Last night, at an event hosted at Toronto's Royal Conservatory of Music, 18 emerging writers were honoured as the Writers' Trust of Canada welcomed all the nominees for the 2020, 2021, and 2022 editions of the RBC Bronwen Wallace Award for Emerging Writers. Because no in-person events or celebrations were possible when the 2020 and 2021 prizes were awarded, the Trust chose to celebrate the nominees from the past two years, most of whom were in attendance. The focus of the evening then shifted to this year's award, with three writers nominated in the poetry category and three in the short fiction category.
Following short and impactful reading by the six nominees, host and past finalist Irfan Ali called upon a representative from the RBC Emerging Artist programme, which sponsors the prize and supports emerging artists in numerous disciplines, to announce the winner in each category.
Patrick James Errington took home the poetry prize for "If Fire, Then Bird", a poetry cycle the jury praised as packed with "sonorous, sensory-rich language [and poems that] move with undeniable grace and attention... remarkable definition, clarity, and surprise."
In short fiction, Teya Hollier won for "Watching, Waiting", which was lauded as "a tender, skillful, and moving storytelling achievement [that] deftly navigates familial and spatial geographies of shame, solidarity, and race".
The other finalists in poetry were Eimear Laffan, nominated for for “My Life, Delimited” and Christine Wu, nominated for “Selections from Familial Hungers”, and in short fiction, Jen Batler for “Ectopia Cordis” and Emily Paskevics for “Wild Girls".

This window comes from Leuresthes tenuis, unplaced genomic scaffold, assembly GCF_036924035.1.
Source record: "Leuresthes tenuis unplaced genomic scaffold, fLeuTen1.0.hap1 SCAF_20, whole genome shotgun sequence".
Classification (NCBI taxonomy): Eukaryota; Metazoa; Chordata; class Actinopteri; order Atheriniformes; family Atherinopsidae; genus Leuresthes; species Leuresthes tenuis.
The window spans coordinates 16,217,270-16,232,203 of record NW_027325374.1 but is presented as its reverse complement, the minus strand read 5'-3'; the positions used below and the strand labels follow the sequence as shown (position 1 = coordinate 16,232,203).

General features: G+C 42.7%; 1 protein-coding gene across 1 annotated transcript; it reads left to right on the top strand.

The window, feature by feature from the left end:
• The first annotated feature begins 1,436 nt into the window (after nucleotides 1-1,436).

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The two winners will receive $10,000 each courtesy of the RBC Emerging Artists programme, while the four remaining finalists will each receive $2,500. Tenille K. Campbell, Michael Prior, and Suzannah Showler served as the 2022 poetry jurors and Erin Frances Fisher, Angélique Lalonde, and Derek Mascarenhas as the jurors for the short fiction prize, which is open to writers who have no yet published a book length work and are not under contract to do so.
Ali, as host, thoughtfully invoked the spirit of Bronwen Wallace, for whom the award is named, several times during the ceremony, even quoting from her timeless poem "Lonely for the Country". Wallace was just 44 when she passed away in 1989. She had already published four acclaimed poetry collections that are still beloved today, and had written enough that two more books of poetry and a short fiction collection were published after her death. Her good friend, the award-winning poet Carolyn Smart, founded the prize and has worked with the Writers' Trust of Canada on its administration since it was first presented, to Michael Crummey, in 1994. Other past winners and finalists include Shashi Bhat, Alissa York, Alison Pick, and many others who have gone on to publish widely in poetry and prose.
For more information, or read the nominated and winning stories from this year and all recent years, visit the Writers' Trust website.